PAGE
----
By contrast, if the rebels benefit relative to the government, the conflict is likely to escalate after the disaster. In such a situation, anyone involved in the delivery of relief or reconstruction in the respective area needs to be alerted. Negotiated agreements with the rebels and pro-government forces or increased public pressure on conflict parties to allow safe aid delivery are possible courses of action in such a situation.


Starting discussions on disaster-conflict intersections

Lastly, an informed discussion about disaster-conflict intersections is of utmost importance, particularly among growing concerns about climate security. Areas affected by both phenomena are most likely to need additional support (by local, national, and international actors), yet are also hardest to navigate for those seeking to provide this support.

Opinions expressed in Bliss posts reflect solely the views of the author of the post in question.

About the author:


Tobias Ide is Senior Lecturer at Murdoch University Perth and Specially Appointed Professor for Peace and Sustainability at Hiroshima University. He has published widely on the impacts of environmental change and security and consulted NATO, the World Bank, and the United Nations, among others.

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Humanitarian Observatories Series | Why it’s crucial for internally displaced persons to participate in the peace process following Ethiopia’s Oromia Conflict

Like the conflict in Tigray, one of the gravest consequences of the conflict in Ethiopia’s Oromia region has been the disastrous level of internal displacement it has given rise to. In this blog, Alemayehu B. Hordofa provides an overview of the situation of Internally Displaced Persons (IDPs) in Oromia and shows why ensuring their rights should be at the heart of the peace process in the region. He contends that the peace process in Oromia should give adequate space to the viewpoints of at-risk populations, including IDPs, and that including their concerns in a peace agreement is critical for safeguarding sustainable peace and preventing future conflict-induced displacements.

Photo Source: Personal Collections

The political transition that occurred in Ethiopia in 2018 was hoped to bring peace to this deeply divided country; however, guns failed to be silenced, and Ethiopia continues to be ravaged by several conflicts that have uprooted millions of civilians from their homes. One such conflict is the one being waged in Oromia, the largest of the country’s eleven regions stretching across central, western, and southern Ethiopia.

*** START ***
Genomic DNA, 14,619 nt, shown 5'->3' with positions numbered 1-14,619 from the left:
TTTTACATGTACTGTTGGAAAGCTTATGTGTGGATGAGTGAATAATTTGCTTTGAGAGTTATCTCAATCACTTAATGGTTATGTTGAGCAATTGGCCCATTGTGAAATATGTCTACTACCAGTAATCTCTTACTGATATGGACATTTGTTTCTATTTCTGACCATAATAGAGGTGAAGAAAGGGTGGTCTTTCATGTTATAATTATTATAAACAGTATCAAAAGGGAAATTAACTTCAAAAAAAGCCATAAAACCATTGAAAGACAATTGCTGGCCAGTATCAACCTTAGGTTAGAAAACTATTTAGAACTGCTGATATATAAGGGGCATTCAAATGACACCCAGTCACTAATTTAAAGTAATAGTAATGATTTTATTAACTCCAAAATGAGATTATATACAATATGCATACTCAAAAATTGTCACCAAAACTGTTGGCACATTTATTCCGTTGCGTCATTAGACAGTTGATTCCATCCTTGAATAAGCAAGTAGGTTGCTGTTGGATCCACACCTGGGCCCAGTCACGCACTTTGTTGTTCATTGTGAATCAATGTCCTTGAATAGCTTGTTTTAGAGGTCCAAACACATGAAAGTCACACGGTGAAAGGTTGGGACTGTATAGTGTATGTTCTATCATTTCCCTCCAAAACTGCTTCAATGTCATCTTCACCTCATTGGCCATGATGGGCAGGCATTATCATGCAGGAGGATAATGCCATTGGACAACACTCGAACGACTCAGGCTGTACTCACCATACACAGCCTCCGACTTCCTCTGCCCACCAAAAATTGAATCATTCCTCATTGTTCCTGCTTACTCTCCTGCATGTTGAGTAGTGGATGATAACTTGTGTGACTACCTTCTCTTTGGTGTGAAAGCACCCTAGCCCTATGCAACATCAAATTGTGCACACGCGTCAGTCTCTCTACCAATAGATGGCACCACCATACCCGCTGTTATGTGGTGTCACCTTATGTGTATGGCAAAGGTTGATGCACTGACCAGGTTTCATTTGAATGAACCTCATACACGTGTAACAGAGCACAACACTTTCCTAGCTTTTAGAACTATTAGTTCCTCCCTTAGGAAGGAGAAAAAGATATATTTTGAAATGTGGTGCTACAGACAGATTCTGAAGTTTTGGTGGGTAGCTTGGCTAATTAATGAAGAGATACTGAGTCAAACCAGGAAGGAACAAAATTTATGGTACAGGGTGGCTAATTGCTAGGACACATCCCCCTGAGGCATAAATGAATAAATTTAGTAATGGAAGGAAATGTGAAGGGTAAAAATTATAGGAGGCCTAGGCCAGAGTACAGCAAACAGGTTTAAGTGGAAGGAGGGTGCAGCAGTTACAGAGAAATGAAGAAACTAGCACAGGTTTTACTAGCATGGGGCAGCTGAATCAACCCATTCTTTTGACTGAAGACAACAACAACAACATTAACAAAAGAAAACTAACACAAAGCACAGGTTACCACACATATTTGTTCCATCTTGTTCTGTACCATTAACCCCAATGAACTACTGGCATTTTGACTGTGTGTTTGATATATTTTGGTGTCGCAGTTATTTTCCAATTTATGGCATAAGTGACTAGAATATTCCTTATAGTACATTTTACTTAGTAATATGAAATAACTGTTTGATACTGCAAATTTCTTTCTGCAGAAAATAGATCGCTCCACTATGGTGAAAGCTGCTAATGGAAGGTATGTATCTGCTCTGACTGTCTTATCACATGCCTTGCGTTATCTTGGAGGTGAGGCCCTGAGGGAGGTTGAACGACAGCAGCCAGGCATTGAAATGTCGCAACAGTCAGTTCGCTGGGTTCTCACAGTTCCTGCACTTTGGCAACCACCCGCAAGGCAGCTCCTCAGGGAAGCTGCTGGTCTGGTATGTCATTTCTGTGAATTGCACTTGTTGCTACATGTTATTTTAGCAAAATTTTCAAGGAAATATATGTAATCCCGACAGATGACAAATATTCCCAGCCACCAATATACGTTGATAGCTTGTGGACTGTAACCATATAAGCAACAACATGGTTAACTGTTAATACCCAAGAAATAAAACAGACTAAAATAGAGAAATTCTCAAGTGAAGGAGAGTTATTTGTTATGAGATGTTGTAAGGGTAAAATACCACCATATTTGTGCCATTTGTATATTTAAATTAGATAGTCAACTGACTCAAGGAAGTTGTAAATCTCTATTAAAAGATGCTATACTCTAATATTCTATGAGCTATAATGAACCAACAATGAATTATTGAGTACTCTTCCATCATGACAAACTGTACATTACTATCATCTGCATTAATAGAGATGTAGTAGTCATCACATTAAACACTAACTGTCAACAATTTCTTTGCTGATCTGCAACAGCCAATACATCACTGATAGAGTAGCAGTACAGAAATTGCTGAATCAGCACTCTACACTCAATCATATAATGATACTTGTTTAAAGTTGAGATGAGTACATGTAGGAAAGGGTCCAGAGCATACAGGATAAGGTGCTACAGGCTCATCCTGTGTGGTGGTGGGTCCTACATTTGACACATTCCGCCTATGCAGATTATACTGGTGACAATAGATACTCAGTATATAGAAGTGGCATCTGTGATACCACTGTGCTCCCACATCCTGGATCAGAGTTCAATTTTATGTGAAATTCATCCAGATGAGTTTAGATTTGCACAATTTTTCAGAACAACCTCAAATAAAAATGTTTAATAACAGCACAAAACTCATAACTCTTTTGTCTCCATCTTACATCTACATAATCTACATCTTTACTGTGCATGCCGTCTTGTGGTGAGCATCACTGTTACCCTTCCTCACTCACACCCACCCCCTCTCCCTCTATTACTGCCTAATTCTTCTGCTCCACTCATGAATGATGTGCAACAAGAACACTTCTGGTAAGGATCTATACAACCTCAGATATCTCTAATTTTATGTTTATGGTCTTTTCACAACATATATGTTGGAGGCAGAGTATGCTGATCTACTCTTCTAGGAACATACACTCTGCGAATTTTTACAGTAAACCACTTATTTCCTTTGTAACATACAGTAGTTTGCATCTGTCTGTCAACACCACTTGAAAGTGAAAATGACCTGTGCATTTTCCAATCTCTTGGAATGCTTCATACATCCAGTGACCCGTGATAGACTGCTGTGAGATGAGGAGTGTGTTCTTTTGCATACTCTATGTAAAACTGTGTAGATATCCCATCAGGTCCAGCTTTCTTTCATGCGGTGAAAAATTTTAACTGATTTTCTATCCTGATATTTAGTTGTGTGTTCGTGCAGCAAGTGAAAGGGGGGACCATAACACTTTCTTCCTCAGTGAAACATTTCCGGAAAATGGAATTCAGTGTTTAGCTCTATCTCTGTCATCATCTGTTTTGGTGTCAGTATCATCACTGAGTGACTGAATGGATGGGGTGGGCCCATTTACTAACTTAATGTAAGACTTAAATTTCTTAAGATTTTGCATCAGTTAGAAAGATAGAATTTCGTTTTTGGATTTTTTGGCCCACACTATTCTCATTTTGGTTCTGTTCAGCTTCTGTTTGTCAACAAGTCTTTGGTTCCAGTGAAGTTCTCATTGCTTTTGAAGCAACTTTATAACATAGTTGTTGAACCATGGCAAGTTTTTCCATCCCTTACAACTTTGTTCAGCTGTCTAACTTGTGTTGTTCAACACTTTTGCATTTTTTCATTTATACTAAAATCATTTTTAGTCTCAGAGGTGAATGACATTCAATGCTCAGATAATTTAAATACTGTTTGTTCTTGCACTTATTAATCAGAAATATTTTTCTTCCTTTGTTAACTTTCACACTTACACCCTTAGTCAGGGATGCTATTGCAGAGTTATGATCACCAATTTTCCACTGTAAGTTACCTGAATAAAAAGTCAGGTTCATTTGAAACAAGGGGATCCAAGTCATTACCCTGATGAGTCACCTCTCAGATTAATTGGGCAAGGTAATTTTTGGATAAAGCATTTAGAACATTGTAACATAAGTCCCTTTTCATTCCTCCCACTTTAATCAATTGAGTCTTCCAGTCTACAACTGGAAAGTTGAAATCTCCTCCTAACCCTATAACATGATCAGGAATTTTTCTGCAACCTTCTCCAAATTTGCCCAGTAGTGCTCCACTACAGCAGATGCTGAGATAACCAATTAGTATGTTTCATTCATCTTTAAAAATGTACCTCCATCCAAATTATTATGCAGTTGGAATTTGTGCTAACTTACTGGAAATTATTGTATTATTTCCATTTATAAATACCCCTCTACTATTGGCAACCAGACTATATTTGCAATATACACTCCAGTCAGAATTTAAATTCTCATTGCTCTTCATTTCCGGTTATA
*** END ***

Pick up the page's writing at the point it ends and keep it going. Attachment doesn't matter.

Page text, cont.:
The conflict has its roots in decades-old clashes between the Ethiopian government and the Oromo Liberation Front (OLF), a nationalist political party established in 1973 to struggle for the right to self-determination of the Oromo people. The party was proclaimed a terrorist organization under the country’s former draconian Anti-terrorism Proclamation, and its leaders lived in exile in Eritrea until their return following the political transition in 2018. After the transition, the Ethiopian parliament lifted the OLF’s terrorist label and subsequently made significant amendments to the previous repressive anti-terrorism law. The new administration also signed the Asmara Agreement with the OLF and released political prisoners.

All these actions seemed to mark the start of a period of peace and stability for people whose livelihoods had been disrupted because of the decades-long conflict. But despite efforts to peacefully end the conflict, it flared up again shortly after the OLF leadership’s return to Ethiopia. This happened as the Oromo Liberation Army (OLA), the military wing of the OLF, accused the Ethiopian government of failing to address major political demands made by the Oromo people. It subsequently refused to lay down arms, severed its relationship with the OLF, and continued its insurgencies, first in western and southern Oromia and then also in its central and northern parts following the military void created by the Tigray conflict.

This led to the short lifespan of the Asmara Agreement, as the government soon reverted to verbal clashes with the OLF and open military confrontation with the OLA. Below, I argue that durable peace can be ensured only by heeding the demands of the millions of IDPs that have not been met by the warring parties in their previous agreement, which has failed to truly resolve anything, and which does not seem to be at the center of the two parties’ ongoing negotiation.


How peace was sought—and why it proved ineffective